What does the government spend its money on?

Readers Question: What does the Government spend its money on?

The government spends money for a variety of reasons:

  • Reduce inequality (welfare payments like unemployment benefit).
  • Provide public goods (fire, police, national defence)
  • Provide important public services like education and health (merit goods)
  • Debt interest payments.
  • Transport
  • Military spending

UK public sector spending 2014-15

UK-government-spending

In the UK, the biggest department for public money is social security. This takes  almost a quarter of all public spending. It goes on financing a variety of benefits (State pensions, public sector pensions, housing benefits, income support, disability / incapacity benefits, unemployment benefits).

Main Areas of Government Spending 2015

  • Public Pensions       £150 billion
    • Sickness and disability £40bn
    • Old age pensions £107bn
  • National Health Care       + £133 billion
  • State Education       + £90 billion
    • Secondary education – £25bn
    • University education – £11bn
    • local education spending – £48bn
  • Defence       + £46 billion
  • Social Security       + £110 billion
  • State Protection       + £30 billion
  • Transport       + £20 billion
    • Railway – £5.2bn
    • Roads – £3bn
    • Local transport – £9bn
  • General Government       + £14 billion
    • Executive and legislative – £5.9bn
  • Other Public Services       + £86 billion
    • Social housing – £1.2bn
    • Waste management – £9bn
  • Public Sector Interest       + £52 billion

Cost of EU

  • Gross payment to EU – £17.2bn
  • Net payment to EU – £8.6bn
  • FT – EU cost

Total Spending       = £731 billion

Other Notes

  • Foreign Aid £7.8 billion or 0.7% of GDP 2011/12 (Cost of Foreign aid)
  • Job Seekers allowance £4.9bn (or 0.7% of total spending) 2013/14

Total Government Spending

 government-spending-real-1967-2012

Government Spending as % of GDP

g-spending-percent-gpd-68-14

 

In 2010, the government embarked on tough spending cuts to try and reduce the budget deficit. However, spending on debt interest payments rose to £48bn. Also, spending on welfare benefits rose because of the increase in unemployment. Overall the government plan to keep spending static in real terms (adjusted for inflation)

See also: Total UK government spending

Changes in UK government spending

changes UK spending

source: HM Treasury

In the past 20 years, in real terms, the biggest increase in government spending has been in the area of health care.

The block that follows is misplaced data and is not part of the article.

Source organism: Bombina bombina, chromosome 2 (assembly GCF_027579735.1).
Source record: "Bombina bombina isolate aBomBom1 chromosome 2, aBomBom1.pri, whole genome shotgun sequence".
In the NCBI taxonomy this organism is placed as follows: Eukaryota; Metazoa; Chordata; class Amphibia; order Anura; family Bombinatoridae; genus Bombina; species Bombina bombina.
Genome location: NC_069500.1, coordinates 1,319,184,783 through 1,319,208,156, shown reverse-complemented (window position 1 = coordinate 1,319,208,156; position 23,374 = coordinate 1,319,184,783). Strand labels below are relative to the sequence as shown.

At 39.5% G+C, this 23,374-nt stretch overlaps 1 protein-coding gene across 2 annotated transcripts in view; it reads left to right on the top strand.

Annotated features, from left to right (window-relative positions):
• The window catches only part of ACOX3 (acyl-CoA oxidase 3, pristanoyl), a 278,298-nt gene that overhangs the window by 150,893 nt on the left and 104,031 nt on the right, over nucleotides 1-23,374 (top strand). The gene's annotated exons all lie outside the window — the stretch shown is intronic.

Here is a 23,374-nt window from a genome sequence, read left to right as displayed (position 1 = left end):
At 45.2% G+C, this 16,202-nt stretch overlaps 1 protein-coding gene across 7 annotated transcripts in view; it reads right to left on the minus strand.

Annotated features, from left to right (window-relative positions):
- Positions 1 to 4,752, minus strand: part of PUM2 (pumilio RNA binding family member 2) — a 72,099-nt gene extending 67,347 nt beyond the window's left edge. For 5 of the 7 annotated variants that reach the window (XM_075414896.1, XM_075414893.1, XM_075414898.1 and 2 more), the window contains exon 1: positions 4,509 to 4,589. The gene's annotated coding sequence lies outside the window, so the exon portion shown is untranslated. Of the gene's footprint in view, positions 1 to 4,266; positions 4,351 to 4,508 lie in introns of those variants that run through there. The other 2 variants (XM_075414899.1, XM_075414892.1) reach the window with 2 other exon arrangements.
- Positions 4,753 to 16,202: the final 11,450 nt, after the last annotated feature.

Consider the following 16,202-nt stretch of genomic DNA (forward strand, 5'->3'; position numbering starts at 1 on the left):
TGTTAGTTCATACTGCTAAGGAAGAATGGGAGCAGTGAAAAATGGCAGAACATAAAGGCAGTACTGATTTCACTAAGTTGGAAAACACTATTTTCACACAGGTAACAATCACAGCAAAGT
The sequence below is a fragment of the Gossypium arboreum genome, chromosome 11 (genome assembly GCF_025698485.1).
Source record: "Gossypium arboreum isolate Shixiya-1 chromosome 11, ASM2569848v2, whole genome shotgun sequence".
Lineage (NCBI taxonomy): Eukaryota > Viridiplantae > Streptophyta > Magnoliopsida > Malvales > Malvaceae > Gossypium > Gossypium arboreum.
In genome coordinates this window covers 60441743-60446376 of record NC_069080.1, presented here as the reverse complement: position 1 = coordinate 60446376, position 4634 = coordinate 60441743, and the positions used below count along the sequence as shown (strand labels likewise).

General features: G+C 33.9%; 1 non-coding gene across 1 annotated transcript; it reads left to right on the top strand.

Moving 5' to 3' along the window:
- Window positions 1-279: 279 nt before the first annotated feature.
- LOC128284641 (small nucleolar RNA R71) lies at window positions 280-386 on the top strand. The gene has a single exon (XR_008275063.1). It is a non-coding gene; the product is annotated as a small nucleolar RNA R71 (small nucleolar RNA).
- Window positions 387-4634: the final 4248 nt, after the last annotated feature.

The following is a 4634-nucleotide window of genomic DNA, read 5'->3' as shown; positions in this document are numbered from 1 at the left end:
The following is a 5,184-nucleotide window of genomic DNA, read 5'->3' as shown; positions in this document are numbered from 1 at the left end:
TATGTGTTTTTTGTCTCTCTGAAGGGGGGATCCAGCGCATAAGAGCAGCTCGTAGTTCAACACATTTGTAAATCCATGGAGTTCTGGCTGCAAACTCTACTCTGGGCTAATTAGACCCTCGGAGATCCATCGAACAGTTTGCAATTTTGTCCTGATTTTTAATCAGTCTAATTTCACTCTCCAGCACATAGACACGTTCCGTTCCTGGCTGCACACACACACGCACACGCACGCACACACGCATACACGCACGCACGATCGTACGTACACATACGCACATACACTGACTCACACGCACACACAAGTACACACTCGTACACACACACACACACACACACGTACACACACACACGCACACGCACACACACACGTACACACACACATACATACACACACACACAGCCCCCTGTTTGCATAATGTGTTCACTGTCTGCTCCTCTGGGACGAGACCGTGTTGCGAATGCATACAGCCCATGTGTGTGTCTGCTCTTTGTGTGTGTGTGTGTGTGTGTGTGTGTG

Welfare Payments

uk-welfare-payments

Welfare benefits (billion, bn)

  • Housing benefit    £16.94 bn
  • Disability allowance    £12.57 bn
  • pensions credit +MIG    £8.11 bn
  • Income support    £6.92 bn
  • Rent rebates    £5.45 bn
  • Attendance allowance    £5.30bn
  • Incapacity    £5.30 bn
  • Jobseekers allowance    £4.90 bn(0.7% of total spending)
  • Council tax benefit    £4.80 bn
  • employment + Support    £3.58bn
  • Sick + maternity pay    £2.55 bn
  • Social fund    £2.37 bn
  • carers allowance    £1.73 bn
  • financial assistance    £1.24 bn
  • See more on UK social security payments

The welfare budget includes spending on unemployment, income support (universal credit), housing benefit and disability allowances. It increased to £105bn in 2011-12

welfare-spending-real

As a percentage of GDP, welfare spending  is just over 7% of GDP.

Total Benefit Spending

uk-benefit-spending-real-terms

Total benefit spending includes the welfare budget, plus also the total spending on pensions. The total benefit bill for the UK was £200bn in 2012. See growing size of welfare state

 

Related

39 thoughts on “What does the government spend its money on?

  1. Also Fire, Policing and Waste services are funded through Council tax revenue are they not. Why do they appear here then.

    How much tax revenue is received annually by the Government?

  2. If our economy is doing as well as we are told or at least better than other member states then should we not be saving money instead of spending it, or am I being to simplistic. Running through contries finance should not be so difficult and what the government spends my hard earned tax dollars on shouldn’t be so gray but much more transparent and clear. The bottom line for me is I don’t want some Germany or in the future some Turkish polotitian design on what my money, my money is spent on.

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